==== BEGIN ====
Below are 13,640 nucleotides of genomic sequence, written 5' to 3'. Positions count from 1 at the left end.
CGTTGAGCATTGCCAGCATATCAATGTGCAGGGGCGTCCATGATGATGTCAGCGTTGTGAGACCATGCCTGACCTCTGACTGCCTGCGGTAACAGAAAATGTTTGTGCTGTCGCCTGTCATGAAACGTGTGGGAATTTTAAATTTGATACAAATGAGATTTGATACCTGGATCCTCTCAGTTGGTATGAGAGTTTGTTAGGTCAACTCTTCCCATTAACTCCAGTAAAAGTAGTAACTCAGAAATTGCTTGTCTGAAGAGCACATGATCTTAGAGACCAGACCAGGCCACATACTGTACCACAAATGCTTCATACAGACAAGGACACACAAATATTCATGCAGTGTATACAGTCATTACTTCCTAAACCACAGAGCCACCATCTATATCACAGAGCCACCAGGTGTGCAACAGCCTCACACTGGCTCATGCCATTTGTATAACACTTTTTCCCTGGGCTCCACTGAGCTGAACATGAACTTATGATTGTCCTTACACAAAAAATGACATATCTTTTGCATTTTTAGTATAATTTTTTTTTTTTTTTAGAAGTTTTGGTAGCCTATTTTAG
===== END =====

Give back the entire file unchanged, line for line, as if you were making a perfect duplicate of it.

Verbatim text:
Below are 13,640 nucleotides of genomic sequence, written 5' to 3'. Positions count from 1 at the left end.
CGTTGAGCATTGCCAGCATATCAATGTGCAGGGGCGTCCATGATGATGTCAGCGTTGTGAGACCATGCCTGACCTCTGACTGCCTGCGGTAACAGAAAATGTTTGTGCTGTCGCCTGTCATGAAACGTGTGGGAATTTTAAATTTGATACAAATGAGATTTGATACCTGGATCCTCTCAGTTGGTATGAGAGTTTGTTAGGTCAACTCTTCCCATTAACTCCAGTAAAAGTAGTAACTCAGAAATTGCTTGTCTGAAGAGCACATGATCTTAGAGACCAGACCAGGCCACATACTGTACCACAAATGCTTCATACAGACAAGGACACACAAATATTCATGCAGTGTATACAGTCATTACTTCCTAAACCACAGAGCCACCATCTATATCACAGAGCCACCAGGTGTGCAACAGCCTCACACTGGCTCATGCCATTTGTATAACACTTTTTCCCTGGGCTCCACTGAGCTGAACATGAACTTATGATTGTCCTTACACAAAAAATGACATATCTTTTGCATTTTTAGTATAATTTTTTTTTTTTTTTAGAAGTTTTGGTAGCCTATTTTAG